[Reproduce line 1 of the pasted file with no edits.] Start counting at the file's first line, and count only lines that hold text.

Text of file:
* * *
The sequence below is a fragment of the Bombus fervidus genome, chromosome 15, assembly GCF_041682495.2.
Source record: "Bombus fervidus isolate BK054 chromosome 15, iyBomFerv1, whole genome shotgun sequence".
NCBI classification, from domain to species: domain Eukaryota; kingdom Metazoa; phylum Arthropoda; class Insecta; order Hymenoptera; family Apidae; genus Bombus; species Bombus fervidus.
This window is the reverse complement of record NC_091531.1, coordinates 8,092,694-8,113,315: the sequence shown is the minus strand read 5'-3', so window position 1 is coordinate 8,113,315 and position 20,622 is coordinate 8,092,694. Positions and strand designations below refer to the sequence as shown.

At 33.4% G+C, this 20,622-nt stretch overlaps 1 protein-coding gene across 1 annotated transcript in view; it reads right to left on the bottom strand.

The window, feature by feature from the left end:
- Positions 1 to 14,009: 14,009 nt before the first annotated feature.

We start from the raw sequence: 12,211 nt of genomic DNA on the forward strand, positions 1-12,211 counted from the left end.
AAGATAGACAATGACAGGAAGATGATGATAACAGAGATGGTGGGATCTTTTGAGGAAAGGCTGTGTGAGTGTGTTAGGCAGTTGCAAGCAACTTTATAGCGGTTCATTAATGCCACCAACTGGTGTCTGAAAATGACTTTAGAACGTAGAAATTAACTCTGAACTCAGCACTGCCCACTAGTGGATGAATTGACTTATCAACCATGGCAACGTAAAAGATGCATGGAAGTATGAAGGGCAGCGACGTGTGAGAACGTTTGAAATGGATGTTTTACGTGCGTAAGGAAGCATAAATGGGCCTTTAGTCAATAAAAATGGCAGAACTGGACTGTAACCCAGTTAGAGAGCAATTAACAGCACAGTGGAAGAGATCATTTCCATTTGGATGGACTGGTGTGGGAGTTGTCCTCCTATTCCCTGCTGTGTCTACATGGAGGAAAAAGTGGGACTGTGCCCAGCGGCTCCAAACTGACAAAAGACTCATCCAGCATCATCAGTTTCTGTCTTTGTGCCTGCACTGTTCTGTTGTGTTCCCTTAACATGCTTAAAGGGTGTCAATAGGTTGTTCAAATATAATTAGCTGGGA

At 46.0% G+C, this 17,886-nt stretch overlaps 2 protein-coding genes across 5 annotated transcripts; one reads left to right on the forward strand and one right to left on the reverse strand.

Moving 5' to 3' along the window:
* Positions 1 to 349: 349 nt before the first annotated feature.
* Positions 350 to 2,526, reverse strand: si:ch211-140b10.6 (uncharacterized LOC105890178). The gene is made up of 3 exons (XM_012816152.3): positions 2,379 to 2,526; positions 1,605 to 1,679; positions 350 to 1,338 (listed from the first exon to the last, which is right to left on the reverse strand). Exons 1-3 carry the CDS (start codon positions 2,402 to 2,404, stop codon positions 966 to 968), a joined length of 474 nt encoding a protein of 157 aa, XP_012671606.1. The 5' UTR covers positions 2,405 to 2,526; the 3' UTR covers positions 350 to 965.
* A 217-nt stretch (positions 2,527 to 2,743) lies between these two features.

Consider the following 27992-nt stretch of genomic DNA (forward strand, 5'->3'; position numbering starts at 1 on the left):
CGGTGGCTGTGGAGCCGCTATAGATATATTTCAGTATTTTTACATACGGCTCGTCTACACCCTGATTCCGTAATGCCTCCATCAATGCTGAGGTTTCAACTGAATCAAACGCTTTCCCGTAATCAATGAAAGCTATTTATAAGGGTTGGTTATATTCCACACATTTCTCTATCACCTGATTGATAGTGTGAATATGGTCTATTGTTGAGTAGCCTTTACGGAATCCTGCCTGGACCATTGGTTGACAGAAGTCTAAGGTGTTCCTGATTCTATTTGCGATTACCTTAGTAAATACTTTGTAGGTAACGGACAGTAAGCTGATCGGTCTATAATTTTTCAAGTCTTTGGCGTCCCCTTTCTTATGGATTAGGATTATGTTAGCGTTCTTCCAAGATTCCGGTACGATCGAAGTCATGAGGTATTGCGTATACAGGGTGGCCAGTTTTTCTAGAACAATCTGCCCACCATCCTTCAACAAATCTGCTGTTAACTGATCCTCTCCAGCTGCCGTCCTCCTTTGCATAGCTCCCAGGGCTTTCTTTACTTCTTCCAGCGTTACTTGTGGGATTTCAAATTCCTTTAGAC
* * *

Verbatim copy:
The sequence below is a fragment of the Bombus fervidus genome, chromosome 15, assembly GCF_041682495.2.